Around the world we see numerous examples of the church growing through networks of multiplying small, simple communities, or microchurches. It is the mission and heart desire of Restoration Fellowship to encourage and facilitate this movement. It is our hope that these simple gatherings will remain affiliated with Restoration Fellowship Network in a role of fellowship and cooperation in continuing the microchurch multiplication mission. We choose to describe these Communities as "SIMPLE ORGANIC CHRISTIAN COMMUNITIES,” to emphasize that:
These are simple and easily reproducible, there are no demands for performance or certain things that have to happen, the relationships are more important than the structure, in other words, people based rather than program based.
They are organic in nature in that they are a dynamic organism rather than an organization or institution. Each community is as unique as the people in the community, everyone is involved in giving and receiving ministry to each other, as led by God which requires trust and flexibility.
They are gatherings for believers in Christ to aid in fulfilling the purposes of God together: Community, Mission, and Worship.
They function as a close community or family rather than as a club or a clique. Cliques desire to maintain the status quo and exclude, rather than include. Our Father is overjoyed when we include others in the growing family of God.
It is helpful to unload the baggage associated with the term "church" and instead use terms such as gathering, community, fellowship, etc. (learn more about the Greek word "ekklesia.")
The model is quite simple and reproducible. In general: Multiple means are available to begin gathering individuals committed to simple, organic church principles and practice but the primary means is through committed prayer. Some examples of developing connection are: seeker Bible studies, LifeChange Partners, outreach to non-believers, neighborhood potluck meals, service to others, giving away copies of the DBS Journal, etc.. However, the best place to find a “person of peace” is your current sphere of influence. When there are 4-5 people committed to God and to the guiding principles of being a Simple Organic Christian Community, it should prayerfully be considered whether you want to officially commit together as a Community. You may choose to mark this occasion with a celebration of new beginnings, or signing a Covenant of Commitment. You can find recommendations on How To Meet, as well as an easy to follow Bible study format called Disciples Bible Study, also explore our Frequently Asked Questions.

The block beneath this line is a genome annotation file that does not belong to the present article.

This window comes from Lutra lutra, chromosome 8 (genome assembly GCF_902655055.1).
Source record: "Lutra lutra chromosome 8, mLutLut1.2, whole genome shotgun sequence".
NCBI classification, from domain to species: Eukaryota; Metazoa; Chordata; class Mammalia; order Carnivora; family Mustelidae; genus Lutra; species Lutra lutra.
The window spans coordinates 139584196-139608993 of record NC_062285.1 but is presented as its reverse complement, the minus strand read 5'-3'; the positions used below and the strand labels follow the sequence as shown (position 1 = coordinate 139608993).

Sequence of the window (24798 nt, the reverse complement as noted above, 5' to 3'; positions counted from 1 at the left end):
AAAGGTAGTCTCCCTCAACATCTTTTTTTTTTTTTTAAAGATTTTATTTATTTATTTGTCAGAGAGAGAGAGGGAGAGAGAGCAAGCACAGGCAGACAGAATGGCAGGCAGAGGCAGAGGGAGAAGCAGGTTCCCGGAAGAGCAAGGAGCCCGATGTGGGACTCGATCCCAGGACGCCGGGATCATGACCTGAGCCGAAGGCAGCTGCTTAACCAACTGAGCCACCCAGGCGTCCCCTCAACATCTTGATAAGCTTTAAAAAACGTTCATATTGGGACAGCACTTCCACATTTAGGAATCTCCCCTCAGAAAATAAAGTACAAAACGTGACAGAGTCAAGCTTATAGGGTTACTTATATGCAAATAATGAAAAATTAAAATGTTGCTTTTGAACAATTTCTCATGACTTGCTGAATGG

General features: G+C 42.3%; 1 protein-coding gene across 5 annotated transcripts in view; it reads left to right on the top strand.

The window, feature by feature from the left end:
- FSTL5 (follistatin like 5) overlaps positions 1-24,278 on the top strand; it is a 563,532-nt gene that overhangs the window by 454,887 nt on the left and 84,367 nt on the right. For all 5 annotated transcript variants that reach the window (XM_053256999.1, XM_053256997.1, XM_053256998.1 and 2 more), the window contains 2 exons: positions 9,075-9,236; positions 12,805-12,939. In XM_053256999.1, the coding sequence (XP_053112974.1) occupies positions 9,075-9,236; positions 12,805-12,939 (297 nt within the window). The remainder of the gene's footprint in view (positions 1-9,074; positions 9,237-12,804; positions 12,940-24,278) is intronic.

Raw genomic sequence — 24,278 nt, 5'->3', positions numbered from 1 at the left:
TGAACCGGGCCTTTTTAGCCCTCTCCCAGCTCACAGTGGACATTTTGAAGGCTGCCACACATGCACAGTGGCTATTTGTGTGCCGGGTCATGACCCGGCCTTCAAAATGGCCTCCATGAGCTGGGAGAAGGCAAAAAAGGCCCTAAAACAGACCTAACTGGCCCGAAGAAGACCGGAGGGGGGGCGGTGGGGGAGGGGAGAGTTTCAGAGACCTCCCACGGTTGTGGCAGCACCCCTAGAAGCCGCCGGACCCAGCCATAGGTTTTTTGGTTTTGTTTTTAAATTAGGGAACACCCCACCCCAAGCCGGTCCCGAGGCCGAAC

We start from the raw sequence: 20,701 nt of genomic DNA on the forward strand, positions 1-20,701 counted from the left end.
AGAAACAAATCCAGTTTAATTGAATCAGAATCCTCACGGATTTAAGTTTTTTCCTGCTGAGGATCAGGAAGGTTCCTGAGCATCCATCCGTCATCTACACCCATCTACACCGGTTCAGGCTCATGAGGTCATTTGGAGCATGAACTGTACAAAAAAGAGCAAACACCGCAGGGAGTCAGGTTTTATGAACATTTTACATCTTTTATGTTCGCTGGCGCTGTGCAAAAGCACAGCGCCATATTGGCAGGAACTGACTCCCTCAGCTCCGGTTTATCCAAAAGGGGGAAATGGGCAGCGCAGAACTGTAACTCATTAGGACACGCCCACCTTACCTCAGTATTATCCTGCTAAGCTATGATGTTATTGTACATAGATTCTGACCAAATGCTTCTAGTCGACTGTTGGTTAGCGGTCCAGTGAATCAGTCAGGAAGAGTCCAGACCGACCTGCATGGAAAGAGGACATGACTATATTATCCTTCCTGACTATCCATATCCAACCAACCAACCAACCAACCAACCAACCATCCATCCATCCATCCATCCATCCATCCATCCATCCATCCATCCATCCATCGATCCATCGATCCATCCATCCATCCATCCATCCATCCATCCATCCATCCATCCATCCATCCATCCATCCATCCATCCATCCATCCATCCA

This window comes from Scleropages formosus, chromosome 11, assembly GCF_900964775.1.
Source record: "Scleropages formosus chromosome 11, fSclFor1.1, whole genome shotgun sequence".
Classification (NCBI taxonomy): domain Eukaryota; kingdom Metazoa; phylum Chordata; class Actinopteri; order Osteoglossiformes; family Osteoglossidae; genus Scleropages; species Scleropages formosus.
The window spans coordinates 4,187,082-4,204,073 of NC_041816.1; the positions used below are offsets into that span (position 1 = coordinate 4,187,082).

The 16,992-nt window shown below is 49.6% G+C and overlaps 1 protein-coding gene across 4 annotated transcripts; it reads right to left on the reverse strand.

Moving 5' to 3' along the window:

As the Community grows together, it must also grow outwardly by members launching new communities, creating an organically connected network of Simple Organic Christian Communities. We think it works best to follow a “Chain Link” Principle. This encourages each person to remain connected to two groups, the one they are in now, which is their “family of origin,” and the one they are starting or have started, their new “nuclear family.” This helps people not feel like they are losing connection with family yet can still fulfill the kingdom mission of launching new communities.
Periodically, the Communities join together in a “family reunion” for special occasions of prayer, teaching, and/or worship. It may happen as often as monthly or as infrequently as quarterly.
As disciples move to different cities or countries, either due to work/family reasons or purposefully in service to God, launching new communities starts all over again!
Although there are numerous examples of this model, only a few links are given as examples. One is facilitated by well known Christian pastor/author, Francis Chan who stepped down as pastor of a mega-church to start "We Are Church" in the San Francisco area. Very similar models given as examples include KC Underground, a network of micro churches in Missouri/Kansas; The Bridge in New York City; Home Church, a network in Oklahoma; and Summit Fellowships a network in Portland, Oregon.
(Restoration Fellowship Network may not agree with all perspectives presented, however, they generally present universal principles applicable to all)